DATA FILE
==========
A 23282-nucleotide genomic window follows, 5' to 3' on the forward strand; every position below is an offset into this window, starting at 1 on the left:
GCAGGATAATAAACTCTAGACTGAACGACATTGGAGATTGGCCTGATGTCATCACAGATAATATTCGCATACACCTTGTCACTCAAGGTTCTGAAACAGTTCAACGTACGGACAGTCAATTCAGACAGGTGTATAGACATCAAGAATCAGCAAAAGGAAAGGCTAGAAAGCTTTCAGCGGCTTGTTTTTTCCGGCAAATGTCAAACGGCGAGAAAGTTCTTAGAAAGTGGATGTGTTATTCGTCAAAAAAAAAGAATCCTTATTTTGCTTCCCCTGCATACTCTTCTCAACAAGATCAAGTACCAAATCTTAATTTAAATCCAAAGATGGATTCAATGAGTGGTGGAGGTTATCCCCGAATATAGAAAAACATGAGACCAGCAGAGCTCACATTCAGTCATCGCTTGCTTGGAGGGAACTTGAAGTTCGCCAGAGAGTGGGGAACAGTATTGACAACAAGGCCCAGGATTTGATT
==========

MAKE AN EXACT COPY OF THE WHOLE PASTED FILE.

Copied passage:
A 23282-nucleotide genomic window follows, 5' to 3' on the forward strand; every position below is an offset into this window, starting at 1 on the left:
GCAGGATAATAAACTCTAGACTGAACGACATTGGAGATTGGCCTGATGTCATCACAGATAATATTCGCATACACCTTGTCACTCAAGGTTCTGAAACAGTTCAACGTACGGACAGTCAATTCAGACAGGTGTATAGACATCAAGAATCAGCAAAAGGAAAGGCTAGAAAGCTTTCAGCGGCTTGTTTTTTCCGGCAAATGTCAAACGGCGAGAAAGTTCTTAGAAAGTGGATGTGTTATTCGTCAAAAAAAAAGAATCCTTATTTTGCTTCCCCTGCATACTCTTCTCAACAAGATCAAGTACCAAATCTTAATTTAAATCCAAAGATGGATTCAATGAGTGGTGGAGGTTATCCCCGAATATAGAAAAACATGAGACCAGCAGAGCTCACATTCAGTCATCGCTTGCTTGGAGGGAACTTGAAGTTCGCCAGAGAGTGGGGAACAGTATTGACAACAAGGCCCAGGATTTGATT